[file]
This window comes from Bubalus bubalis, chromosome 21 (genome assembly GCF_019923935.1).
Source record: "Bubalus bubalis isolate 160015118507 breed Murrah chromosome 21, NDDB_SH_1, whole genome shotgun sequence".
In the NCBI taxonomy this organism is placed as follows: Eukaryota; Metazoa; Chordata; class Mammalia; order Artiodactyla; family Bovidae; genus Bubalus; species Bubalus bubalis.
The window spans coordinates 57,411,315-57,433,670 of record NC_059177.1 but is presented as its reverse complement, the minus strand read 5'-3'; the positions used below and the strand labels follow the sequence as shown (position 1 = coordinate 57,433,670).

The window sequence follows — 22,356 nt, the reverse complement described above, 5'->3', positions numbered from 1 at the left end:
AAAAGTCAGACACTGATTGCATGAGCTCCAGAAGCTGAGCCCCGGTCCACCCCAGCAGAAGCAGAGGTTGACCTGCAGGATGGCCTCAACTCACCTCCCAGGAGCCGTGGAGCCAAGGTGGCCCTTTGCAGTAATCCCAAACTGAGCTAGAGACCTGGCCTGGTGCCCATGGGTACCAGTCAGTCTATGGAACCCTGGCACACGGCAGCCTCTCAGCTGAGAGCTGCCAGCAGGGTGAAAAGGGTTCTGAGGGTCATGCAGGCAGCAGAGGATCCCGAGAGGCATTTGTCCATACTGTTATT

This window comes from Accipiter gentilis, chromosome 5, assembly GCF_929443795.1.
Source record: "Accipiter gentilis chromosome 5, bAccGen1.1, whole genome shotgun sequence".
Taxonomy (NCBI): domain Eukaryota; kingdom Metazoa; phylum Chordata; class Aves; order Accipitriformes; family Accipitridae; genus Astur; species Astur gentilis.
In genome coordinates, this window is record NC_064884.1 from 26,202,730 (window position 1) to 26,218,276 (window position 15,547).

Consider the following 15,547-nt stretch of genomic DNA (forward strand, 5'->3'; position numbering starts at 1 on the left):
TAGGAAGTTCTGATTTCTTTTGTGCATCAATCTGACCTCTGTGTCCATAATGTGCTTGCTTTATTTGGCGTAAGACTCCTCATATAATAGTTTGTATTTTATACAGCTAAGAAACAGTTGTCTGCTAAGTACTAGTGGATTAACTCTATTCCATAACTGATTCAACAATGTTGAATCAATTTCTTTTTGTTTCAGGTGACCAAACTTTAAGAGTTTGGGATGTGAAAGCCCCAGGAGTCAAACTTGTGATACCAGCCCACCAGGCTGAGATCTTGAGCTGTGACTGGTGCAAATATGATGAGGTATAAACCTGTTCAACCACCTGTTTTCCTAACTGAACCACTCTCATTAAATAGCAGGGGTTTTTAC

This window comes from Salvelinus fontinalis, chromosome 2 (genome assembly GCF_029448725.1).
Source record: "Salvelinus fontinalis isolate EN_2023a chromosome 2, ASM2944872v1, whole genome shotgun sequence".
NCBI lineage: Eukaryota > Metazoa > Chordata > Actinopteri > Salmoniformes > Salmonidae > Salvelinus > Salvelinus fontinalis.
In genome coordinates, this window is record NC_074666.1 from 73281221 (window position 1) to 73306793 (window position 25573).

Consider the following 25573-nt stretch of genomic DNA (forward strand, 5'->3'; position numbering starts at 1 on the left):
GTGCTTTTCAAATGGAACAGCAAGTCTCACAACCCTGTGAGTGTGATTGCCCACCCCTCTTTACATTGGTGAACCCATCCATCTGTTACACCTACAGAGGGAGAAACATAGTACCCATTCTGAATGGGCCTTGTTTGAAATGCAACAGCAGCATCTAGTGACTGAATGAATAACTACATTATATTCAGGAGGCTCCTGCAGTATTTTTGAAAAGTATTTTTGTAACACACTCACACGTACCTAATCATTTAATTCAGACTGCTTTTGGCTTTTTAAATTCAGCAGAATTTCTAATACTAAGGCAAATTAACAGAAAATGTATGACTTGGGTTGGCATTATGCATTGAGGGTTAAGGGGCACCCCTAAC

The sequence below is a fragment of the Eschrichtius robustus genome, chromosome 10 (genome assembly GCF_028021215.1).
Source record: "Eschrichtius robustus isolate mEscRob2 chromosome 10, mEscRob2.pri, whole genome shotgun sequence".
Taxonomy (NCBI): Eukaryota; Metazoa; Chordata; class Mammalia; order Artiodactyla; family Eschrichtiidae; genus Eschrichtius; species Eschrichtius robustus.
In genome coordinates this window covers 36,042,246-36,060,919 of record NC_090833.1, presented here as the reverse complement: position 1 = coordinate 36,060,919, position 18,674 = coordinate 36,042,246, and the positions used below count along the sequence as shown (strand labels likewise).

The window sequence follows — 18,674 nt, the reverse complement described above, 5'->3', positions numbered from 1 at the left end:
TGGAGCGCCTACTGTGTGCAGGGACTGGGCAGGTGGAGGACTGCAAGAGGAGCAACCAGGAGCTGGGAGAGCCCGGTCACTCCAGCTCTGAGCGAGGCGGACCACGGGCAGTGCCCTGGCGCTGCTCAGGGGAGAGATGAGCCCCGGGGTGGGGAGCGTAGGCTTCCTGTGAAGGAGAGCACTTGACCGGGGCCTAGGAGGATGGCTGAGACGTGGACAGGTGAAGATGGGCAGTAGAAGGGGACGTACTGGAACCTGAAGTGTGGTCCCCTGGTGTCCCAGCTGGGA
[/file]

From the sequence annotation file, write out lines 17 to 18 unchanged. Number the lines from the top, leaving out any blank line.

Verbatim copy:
Consider the following 25573-nt stretch of genomic DNA (forward strand, 5'->3'; position numbering starts at 1 on the left):
GTGCTTTTCAAATGGAACAGCAAGTCTCACAACCCTGTGAGTGTGATTGCCCACCCCTCTTTACATTGGTGAACCCATCCATCTGTTACACCTACAGAGGGAGAAACATAGTACCCATTCTGAATGGGCCTTGTTTGAAATGCAACAGCAGCATCTAGTGACTGAATGAATAACTACATTATATTCAGGAGGCTCCTGCAGTATTTTTGAAAAGTATTTTTGTAACACACTCACACGTACCTAATCATTTAATTCAGACTGCTTTTGGCTTTTTAAATTCAGCAGAATTTCTAATACTAAGGCAAATTAACAGAAAATGTATGACTTGGGTTGGCATTATGCATTGAGGGTTAAGGGGCACCCCTAAC